Review - Shooting in the rain with the Think Tank Hydrophobia Flash 70-200

Since I do a lot of shooting outdoors, I recently ordered the Think Tank Hydrophobia Flash 70-200 raincover for my camera. In fact, I actually bought two of them.  One for my 5D mkII and one for my 7D.


I had the chance to actually use it under "combat conditions" this past weekend when it started pouring rain at a sunset wedding I was shooting on the beach.

We had just finished the ceremony and family photos when the sky just opened up and dumped on us. Everyone quickly ran under the nearest tree while we waited for it to [hopefully] pass.

There was another wedding couple that was shooting at the same time we were and their group decided to pack it up since the rain did not seem to want to let up.

In the meantime I got to my car, wiped down the cameras as best as I could and put the Hydrophobia raincovers on both my 5DmkII and 7D.  Within a few minutes I was ready to start shooting again in the rain.


The Hydrophobia has an internal strap that fits snugly around your lens and a strap on the outside that cinches around the lens hood.  Once you strap your camera in, you can carry the whole thing with the camera strap built in to the exterior of the raincover.  Since the existing camera strap on the camera itself does not have to be strung through the cover, it eliminates having to have 2 openings where rain can get into.  The camera is COMPLETELY covered except for the openings for the lens and for your hands to reach the controls.  You also don't need to take off your camera strap when using this raincover - there is an elastic loop on the inside of the Hydrophobia that you use to fold up and store your camera strap in.

When you order the Hydrophobia from Think Tank Photo, you also need to order an eyepiece specific to your camera.  [Check out the bottom of this post for a special limited offer that ThinkTank is offering] This replaces the regular eyepiece of your camera (and to keep you from losing that eyepiece, Think Tank thoughtfully designed an eyepiece storage pocket into the raincover).  The rubber gasket around the viewfinder portion of the Hydrophobia fits over this custom eyepiece and seals it from rain.  This way you are looking directly through an unobstructed viewfinder when you are shooting.

It's really well-constructed, with seam sealed zippers and heavy duty material. Once I got this on the camera, I was like "Rain? What rain? Let's go shoot!"

Couple of minor issues that I have:

1. The velcro strips around the eyepiece area could be smaller.  I also think they could get by with just two velcro strips instead of the 4 strips that it currently has. If they could redesign it so that you didn't need the strips on either side of the viewfinder, it would make it a little easier to read the LCD display on top of the camera.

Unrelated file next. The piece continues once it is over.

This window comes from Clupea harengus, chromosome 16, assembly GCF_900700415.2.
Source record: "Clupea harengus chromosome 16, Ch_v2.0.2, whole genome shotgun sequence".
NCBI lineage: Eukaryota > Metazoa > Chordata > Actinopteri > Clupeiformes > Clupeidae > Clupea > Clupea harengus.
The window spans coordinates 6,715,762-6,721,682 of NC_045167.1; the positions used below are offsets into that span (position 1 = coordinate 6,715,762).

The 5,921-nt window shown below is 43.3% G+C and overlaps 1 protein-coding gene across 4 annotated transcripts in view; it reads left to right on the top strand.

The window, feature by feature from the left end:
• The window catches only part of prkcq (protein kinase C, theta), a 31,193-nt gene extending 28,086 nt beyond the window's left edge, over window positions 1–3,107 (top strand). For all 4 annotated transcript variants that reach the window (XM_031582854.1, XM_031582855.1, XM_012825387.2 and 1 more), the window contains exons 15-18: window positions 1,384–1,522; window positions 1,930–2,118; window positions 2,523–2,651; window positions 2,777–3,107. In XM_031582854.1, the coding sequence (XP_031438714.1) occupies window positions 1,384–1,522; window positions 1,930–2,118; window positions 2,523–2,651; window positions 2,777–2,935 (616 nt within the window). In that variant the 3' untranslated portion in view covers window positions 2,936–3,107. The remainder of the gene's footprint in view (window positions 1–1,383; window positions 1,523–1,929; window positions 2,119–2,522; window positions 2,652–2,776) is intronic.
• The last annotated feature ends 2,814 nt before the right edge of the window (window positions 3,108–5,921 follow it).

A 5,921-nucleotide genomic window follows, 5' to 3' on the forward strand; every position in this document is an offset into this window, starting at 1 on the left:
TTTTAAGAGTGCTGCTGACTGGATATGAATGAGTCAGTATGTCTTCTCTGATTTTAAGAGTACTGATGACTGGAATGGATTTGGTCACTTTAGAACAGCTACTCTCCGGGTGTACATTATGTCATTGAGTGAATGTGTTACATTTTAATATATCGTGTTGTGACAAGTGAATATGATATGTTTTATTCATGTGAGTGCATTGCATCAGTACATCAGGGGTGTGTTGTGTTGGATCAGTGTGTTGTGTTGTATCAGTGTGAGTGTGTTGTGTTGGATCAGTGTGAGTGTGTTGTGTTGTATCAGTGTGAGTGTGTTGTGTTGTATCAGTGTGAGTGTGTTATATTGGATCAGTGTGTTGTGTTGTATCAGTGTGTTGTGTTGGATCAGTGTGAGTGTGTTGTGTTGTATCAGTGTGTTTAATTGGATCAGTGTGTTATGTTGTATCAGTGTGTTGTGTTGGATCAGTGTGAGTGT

2. The Hydrophobias are really designed for longer lenses like the 70-200.  I wish they would make a shorter version for like the 24-70 or 24-105.  While you can use the Hydrophobia raincovers with these shorter lenses, the extra material bunches up around the lens, making it somewhat difficult to adjust the zoom.

3. The plastic fogs up easily if you leave it in the car too long.  I kept mine in the car because I like to keep it handy as I never know when I'll need it, but found out that if I did so, the clear plastic portion of the raincover would fog up.  A lot.  Luckily, there is a very easy fix to that:



I emailed Think Tank Photo customer service about the fogging issue and they were very quick in getting back to me with a solution:

Hi Todd,


"It sounds like you have encountered an issue with the Polyurethane that is a bit unsightly but can be easily remedied.  We have decided to use PU as the clear material in our Hydrophobia rain covers because it has some superior characteristics over PVC (polyvinyl chloride).  PVC is the single most environmentally damaging of all plastics so we use PU partly because it is one of the most environmentally friendly plastics available at the moment.  In very cold weather PU will not crack or get stiff whereas PVC alternatives can crack or have other issues.  That all being said, sometimes the material can fog when stored wet or exposed to extended UV light.  To remedy the issue simply apply some gentle plastic polish such as "Flitz" or our preferred polish "Meguiar's PlastX."  Using a microfiber cloth so as not to scratch the material, apply a small amount of the polish and wipe away the fogging to restore the plastic to its original condition.

When not in use, keep the rain cover dry and not exposed to the sun.  To minimize fogging of the plastic windows, loosely store the rain cover, possibly hanging in a closet as the fogging generally occurs when it is folded snugly and packed away- especially after use in the rain."

That's one of the reasons I really like Think Tank Photo.  Not only do they make great gear, but their customer service is first rate.